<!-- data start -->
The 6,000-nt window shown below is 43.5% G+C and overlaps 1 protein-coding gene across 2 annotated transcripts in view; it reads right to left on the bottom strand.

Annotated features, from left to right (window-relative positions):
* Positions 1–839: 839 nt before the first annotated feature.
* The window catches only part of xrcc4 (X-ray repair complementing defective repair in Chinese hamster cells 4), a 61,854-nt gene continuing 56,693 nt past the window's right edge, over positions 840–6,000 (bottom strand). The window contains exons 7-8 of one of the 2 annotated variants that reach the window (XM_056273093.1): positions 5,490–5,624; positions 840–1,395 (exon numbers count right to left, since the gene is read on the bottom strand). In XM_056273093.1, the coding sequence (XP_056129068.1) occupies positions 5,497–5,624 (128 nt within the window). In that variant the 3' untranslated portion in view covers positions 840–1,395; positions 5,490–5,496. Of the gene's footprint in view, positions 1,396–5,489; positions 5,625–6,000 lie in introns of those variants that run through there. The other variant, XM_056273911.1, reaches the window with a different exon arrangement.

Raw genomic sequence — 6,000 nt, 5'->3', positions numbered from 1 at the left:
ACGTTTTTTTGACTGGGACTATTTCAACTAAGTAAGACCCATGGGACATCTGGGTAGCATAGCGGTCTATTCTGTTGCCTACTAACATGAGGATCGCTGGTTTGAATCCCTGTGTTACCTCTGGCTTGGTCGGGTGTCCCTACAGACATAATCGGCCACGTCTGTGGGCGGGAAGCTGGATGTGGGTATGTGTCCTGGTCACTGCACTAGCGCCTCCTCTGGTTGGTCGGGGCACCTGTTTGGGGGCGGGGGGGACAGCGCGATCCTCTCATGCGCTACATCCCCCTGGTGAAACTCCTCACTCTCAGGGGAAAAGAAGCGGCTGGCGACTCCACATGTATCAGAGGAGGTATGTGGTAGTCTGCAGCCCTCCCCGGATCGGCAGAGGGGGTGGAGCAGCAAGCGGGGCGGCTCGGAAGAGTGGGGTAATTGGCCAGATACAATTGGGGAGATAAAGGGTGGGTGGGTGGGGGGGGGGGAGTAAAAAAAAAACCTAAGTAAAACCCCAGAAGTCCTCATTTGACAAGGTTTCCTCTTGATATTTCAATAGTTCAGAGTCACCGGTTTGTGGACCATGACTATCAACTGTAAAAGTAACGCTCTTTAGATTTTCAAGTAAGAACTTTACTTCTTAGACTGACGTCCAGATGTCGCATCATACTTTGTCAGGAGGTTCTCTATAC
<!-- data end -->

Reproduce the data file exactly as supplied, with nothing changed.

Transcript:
The 6,000-nt window shown below is 43.5% G+C and overlaps 1 protein-coding gene across 2 annotated transcripts in view; it reads right to left on the bottom strand.

Annotated features, from left to right (window-relative positions):
* Positions 1–839: 839 nt before the first annotated feature.
* The window catches only part of xrcc4 (X-ray repair complementing defective repair in Chinese hamster cells 4), a 61,854-nt gene continuing 56,693 nt past the window's right edge, over positions 840–6,000 (bottom strand). The window contains exons 7-8 of one of the 2 annotated variants that reach the window (XM_056273093.1): positions 5,490–5,624; positions 840–1,395 (exon numbers count right to left, since the gene is read on the bottom strand). In XM_056273093.1, the coding sequence (XP_056129068.1) occupies positions 5,497–5,624 (128 nt within the window). In that variant the 3' untranslated portion in view covers positions 840–1,395; positions 5,490–5,496. Of the gene's footprint in view, positions 1,396–5,489; positions 5,625–6,000 lie in introns of those variants that run through there. The other variant, XM_056273911.1, reaches the window with a different exon arrangement.

Raw genomic sequence — 6,000 nt, 5'->3', positions numbered from 1 at the left:
ACGTTTTTTTGACTGGGACTATTTCAACTAAGTAAGACCCATGGGACATCTGGGTAGCATAGCGGTCTATTCTGTTGCCTACTAACATGAGGATCGCTGGTTTGAATCCCTGTGTTACCTCTGGCTTGGTCGGGTGTCCCTACAGACATAATCGGCCACGTCTGTGGGCGGGAAGCTGGATGTGGGTATGTGTCCTGGTCACTGCACTAGCGCCTCCTCTGGTTGGTCGGGGCACCTGTTTGGGGGCGGGGGGGACAGCGCGATCCTCTCATGCGCTACATCCCCCTGGTGAAACTCCTCACTCTCAGGGGAAAAGAAGCGGCTGGCGACTCCACATGTATCAGAGGAGGTATGTGGTAGTCTGCAGCCCTCCCCGGATCGGCAGAGGGGGTGGAGCAGCAAGCGGGGCGGCTCGGAAGAGTGGGGTAATTGGCCAGATACAATTGGGGAGATAAAGGGTGGGTGGGTGGGGGGGGGGGAGTAAAAAAAAAACCTAAGTAAAACCCCAGAAGTCCTCATTTGACAAGGTTTCCTCTTGATATTTCAATAGTTCAGAGTCACCGGTTTGTGGACCATGACTATCAACTGTAAAAGTAACGCTCTTTAGATTTTCAAGTAAGAACTTTACTTCTTAGACTGACGTCCAGATGTCGCATCATACTTTGTCAGGAGGTTCTCTATAC